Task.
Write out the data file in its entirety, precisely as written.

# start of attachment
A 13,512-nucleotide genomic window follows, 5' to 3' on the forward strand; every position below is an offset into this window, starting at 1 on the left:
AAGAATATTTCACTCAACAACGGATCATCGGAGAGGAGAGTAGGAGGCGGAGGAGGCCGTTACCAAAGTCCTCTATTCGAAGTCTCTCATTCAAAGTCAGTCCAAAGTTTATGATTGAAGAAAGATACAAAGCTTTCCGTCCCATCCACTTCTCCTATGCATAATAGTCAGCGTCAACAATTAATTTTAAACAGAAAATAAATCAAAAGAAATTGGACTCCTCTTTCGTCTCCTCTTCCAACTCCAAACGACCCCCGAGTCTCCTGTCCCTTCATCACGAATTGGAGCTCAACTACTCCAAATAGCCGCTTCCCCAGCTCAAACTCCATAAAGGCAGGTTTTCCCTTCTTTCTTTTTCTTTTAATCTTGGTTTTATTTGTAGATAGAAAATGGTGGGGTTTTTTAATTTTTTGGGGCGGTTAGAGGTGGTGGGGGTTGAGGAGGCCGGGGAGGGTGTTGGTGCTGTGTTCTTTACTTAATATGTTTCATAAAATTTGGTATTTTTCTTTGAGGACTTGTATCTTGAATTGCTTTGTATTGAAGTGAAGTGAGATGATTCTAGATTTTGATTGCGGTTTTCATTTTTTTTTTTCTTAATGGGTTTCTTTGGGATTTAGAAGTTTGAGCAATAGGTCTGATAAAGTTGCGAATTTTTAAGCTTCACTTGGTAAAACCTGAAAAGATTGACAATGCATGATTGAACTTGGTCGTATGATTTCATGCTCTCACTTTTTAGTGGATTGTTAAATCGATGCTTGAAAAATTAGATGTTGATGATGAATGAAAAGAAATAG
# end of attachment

A 13,512-nucleotide genomic window follows, 5' to 3' on the forward strand; every position below is an offset into this window, starting at 1 on the left:
AAGAATATTTCACTCAACAACGGATCATCGGAGAGGAGAGTAGGAGGCGGAGGAGGCCGTTACCAAAGTCCTCTATTCGAAGTCTCTCATTCAAAGTCAGTCCAAAGTTTATGATTGAAGAAAGATACAAAGCTTTCCGTCCCATCCACTTCTCCTATGCATAATAGTCAGCGTCAACAATTAATTTTAAACAGAAAATAAATCAAAAGAAATTGGACTCCTCTTTCGTCTCCTCTTCCAACTCCAAACGACCCCCGAGTCTCCTGTCCCTTCATCACGAATTGGAGCTCAACTACTCCAAATAGCCGCTTCCCCAGCTCAAACTCCATAAAGGCAGGTTTTCCCTTCTTTCTTTTTCTTTTAATCTTGGTTTTATTTGTAGATAGAAAATGGTGGGGTTTTTTAATTTTTTGGGGCGGTTAGAGGTGGTGGGGGTTGAGGAGGCCGGGGAGGGTGTTGGTGCTGTGTTCTTTACTTAATATGTTTCATAAAATTTGGTATTTTTCTTTGAGGACTTGTATCTTGAATTGCTTTGTATTGAAGTGAAGTGAGATGATTCTAGATTTTGATTGCGGTTTTCATTTTTTTTTTTCTTAATGGGTTTCTTTGGGATTTAGAAGTTTGAGCAATAGGTCTGATAAAGTTGCGAATTTTTAAGCTTCACTTGGTAAAACCTGAAAAGATTGACAATGCATGATTGAACTTGGTCGTATGATTTCATGCTCTCACTTTTTAGTGGATTGTTAAATCGATGCTTGAAAAATTAGATGTTGATGATGAATGAAAAGAAATAG